A Hitman in London movie full length review - Explosive!
One of the best direct-to-video pieces starring Gary Daniels in recent years (another strong notable being the surprisingly excellent Tekken adaptation), Skin Traffik is an entertaining, fast paced thriller that delivers hard action.
Daniels plays Bradley, a stoic yet rage-filled hit-man who is the best at what he does.
After an ordered job goes awry, the emotional trauma that results sidelines the former killer for hire into a quiet, subdued life in low-rent surroundings. One day, an aggressive pimp gets the idea that it might be a good idea to beat around his girls in front of Bradley, and chaos ensues. The power structure of the entire human trafficking ring is slowly targeted and lethally dismantled with cool, cruel efficiency.
Gary Daniels once again puts forward a physically believable character performance, fitting perfectly into the role of the remorse-filled reaper of death. His martial arts form looks as strong as ever, delivering his trademark roundhouse kicks with blurring speed, and a side dish of close-combat choreography to boot. Directed by Ara Paiaya, the camera work is quite adequate, and the story flows along at an extremely brisk ~96 minutes.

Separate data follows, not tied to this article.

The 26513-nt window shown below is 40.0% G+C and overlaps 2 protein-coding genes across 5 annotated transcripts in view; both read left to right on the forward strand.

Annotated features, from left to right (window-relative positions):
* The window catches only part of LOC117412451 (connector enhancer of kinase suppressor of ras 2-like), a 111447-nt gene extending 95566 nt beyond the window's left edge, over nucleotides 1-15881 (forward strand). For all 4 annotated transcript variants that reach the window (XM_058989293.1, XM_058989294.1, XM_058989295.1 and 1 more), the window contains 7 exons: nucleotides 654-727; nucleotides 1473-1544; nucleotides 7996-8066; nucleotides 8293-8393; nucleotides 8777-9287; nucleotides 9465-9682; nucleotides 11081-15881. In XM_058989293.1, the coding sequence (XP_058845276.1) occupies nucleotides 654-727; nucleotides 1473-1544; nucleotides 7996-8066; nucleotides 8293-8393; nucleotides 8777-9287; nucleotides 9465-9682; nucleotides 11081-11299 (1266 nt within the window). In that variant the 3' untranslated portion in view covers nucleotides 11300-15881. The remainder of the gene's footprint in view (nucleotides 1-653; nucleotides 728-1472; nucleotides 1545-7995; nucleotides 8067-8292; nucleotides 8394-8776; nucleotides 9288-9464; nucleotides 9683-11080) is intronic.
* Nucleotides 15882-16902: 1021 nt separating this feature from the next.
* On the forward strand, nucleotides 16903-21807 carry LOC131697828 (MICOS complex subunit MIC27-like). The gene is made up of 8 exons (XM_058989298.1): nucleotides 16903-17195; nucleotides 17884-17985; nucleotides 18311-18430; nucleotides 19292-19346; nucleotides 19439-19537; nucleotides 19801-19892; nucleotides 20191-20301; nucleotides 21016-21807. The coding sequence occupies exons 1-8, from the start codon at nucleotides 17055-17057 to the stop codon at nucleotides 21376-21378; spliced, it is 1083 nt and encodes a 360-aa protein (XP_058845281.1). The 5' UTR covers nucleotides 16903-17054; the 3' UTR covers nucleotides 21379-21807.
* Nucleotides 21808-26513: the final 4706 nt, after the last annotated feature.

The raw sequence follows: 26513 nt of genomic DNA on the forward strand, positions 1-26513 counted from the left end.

This necessitates a lot of quick camera work and a lack of exposition at times that leaves the viewer guessing as to how certain events may have played out in the interim, which is effective as a technique at times and somewhat distracting at others. Nonetheless, the decision to keep the film moving at a breakneck pace was a smart one, as the worst thing an action movie can be is boring. Viewers will certainly not be bored by the amount of fights and shoot-outs in the film.
It seemed that Bradley was a one-man killing machine throughout the entire running time which is gratifying for fans of the classic 80s-era action motif. Though some of the foley effects are a bit weak, at other times they are very effective, lending credibility and realism to an over-the-top premise. The acting is also fairly strong, particularly Daniels, Jeff Fahey, Michael Madsen, and Eric Roberts. Eric Roberts nearly steals the show as the soul-sucking Executive, countering Daniels perfectly as opposition. Also worthy of note would be the performance of Dominique Swain as Anna Peel, the first friendly face in Bradley's world in a long time.
A last yet excellent surprise was the narrative surrounding the character of Vogel, played by Mickey Rourke, again showing his chops in a light-hearted but ultimately dead-serious role that seems to flit in and out of our memory as Skin Traffik steams along. Fans of Gary Daniels and the other cast should not be disappointed by this rather modestly budgeted revenge film. The formula may be predictable but there is not much wasted screen time and Skin Traffik achieves exactly what it seeks to do ? deliver hard-hitting action at a breakneck pace.